Saturday, December 02, 2006

A Look Inside

Yesterday, at Abby's "Play Class," I was having a conversation with the other mothers around the rice table (it's a sand table with rice substituted for the sand). The fact that I was engaging in conversation with ladies I don't know was in itself a step outside of myself.

We were commenting on the ages of our children and what sizes they wore.

Mother #1: My daughter just turned two but she's no longer fitting in the 2Ts.

Mother #2: My daughter's the same way.

Me: Abby just turned 3 and she wears 24 month size.

We kept talking for a few more minutes on this subject.

But soon it turned to birth weights. One commented that her first one was big and the second was bigger. I heard the other say, "Susie was 11.5 pounds but she just popped right out." The conversation continued on to include epidurals and other child birth experiences.

And I wonder if they even noticed that I had stopped talking.

I'm not really sure what to do in those situations. I obviously have no experience with pregnancy and delivery. Before Abby, these conversations would have depressed me.

It did cause me to stop and think about my response - or lack of response.

I am not usually interested to hear of a childbirth story because I have nothing to relate it to in my own life. Nor do I have the hope (anymore) of that experience happening in my life. Dwelling on these things tend to get me down. It's as if I have not had this "right of passage" into womanhood and am therefore disqualified because of it. I guess I am still dealing with this "loss" in my life.

But I AM a mom, and that should count for something. Right?

I guess I could have told the ladies that I WISH I would have had an epidural or other powerful drug to get me through 14 hours in a plane (both ways) to "deliver" my baby. And how we endured culture shock and weird food. And had an 11 month old baby who was so distraut over the whole experience that she cried a lot and wouldn't eat.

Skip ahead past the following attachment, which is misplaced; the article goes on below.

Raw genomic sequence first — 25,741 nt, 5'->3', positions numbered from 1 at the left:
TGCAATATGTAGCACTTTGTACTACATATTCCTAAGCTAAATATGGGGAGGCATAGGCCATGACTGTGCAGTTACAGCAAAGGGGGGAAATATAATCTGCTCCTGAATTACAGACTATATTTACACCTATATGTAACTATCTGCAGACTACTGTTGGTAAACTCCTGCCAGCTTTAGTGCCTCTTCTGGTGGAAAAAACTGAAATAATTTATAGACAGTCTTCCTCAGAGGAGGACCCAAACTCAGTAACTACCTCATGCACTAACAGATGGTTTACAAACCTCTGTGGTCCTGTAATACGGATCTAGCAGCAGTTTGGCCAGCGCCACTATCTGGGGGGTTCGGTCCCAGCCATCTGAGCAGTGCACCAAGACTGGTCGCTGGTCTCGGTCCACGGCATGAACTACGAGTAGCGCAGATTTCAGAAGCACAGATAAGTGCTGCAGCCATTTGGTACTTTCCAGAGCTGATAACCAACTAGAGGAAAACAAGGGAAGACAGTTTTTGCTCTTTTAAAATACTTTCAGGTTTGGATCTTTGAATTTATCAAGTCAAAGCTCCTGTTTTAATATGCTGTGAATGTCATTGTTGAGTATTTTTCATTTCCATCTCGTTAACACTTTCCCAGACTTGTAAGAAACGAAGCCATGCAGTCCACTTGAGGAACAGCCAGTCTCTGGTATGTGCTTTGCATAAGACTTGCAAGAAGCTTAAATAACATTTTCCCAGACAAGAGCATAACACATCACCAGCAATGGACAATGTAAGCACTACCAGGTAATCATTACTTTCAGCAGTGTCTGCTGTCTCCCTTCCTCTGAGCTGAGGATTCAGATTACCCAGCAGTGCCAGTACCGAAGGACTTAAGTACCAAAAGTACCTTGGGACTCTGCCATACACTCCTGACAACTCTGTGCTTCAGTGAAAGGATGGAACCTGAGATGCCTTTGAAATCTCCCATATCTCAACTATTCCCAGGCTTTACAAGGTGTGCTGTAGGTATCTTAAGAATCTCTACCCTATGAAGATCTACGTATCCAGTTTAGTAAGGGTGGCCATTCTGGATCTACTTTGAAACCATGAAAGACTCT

But they probably don't want to hear about it cause their experience isn't relative to mine.

I'm still wrestling with this. I don't have the answers, yet. My heart is still healing.

6 comments:

~k said...

Wow. you have me in tears. don't assume others don't want to hear your experiences though, cause they probably do. I know hearing childbirth stories are hard for you, because of the pain, but the opposite isn't necessarily true though. It would broaden their horizons too. It's not easy to put yourself "out there". You took a big step! I SO understand that. Just cause you Abby didn't come from your body doesn't make you less a mom!! You've certainly gone through the fire and back again with that girl! You are a GREAT mom too! I'm glad you're healing! I love you!

palmtreefanatic said...

I love you to Linda! What you have gone through is a birth experience all its own! Do be heard It would give them something new to think about....go for it!

Rachel said...

In some ways I think you travailed more through waiting and traveling to get your baby than we did with labor and delivery. I truely admire you for being willing to go again. And we like hearing your experiences. Every delivery is different but no less valid. I love you!!

Jodi said...

Hearing your heart makes me a better person. I need to hear your heart! Love you!

Joanne said...

We are LID 10/16/06 and have 2 bio boys. When I see other women who are pregnant for the 3rd or 4th time or hear some birth stories...it bothers me because even though I have my boys...I also have had 3 loses and that bother me! What you are feeling is totally normal! It is ALL part of our healing process - it's not easy, but we have to remember what we DO have ~ and that is GREAT!
Take care, Joanne

Katherine @ Raising Five said...

My aunt was adopted, and I loved to hear the story of how my grandparents "picked her out" - how they chose to love her before they even knew her. It was a way more interesting story than labor and delivery to me, and it affected me deeply. Yes, your story has incredible value - motherhood is so much more than a one-time event of birth.

But I do think there are a lot of us who don't know how to broach the subject. People are uncomfortable, and that may be why the ladies just kept on talking - they didn't know what to say. What would be a way to start a conversation about adoption that would not be offensive? That would be helpful to know!

(PS-I came over here by way of Rachel! Nice to meet you!)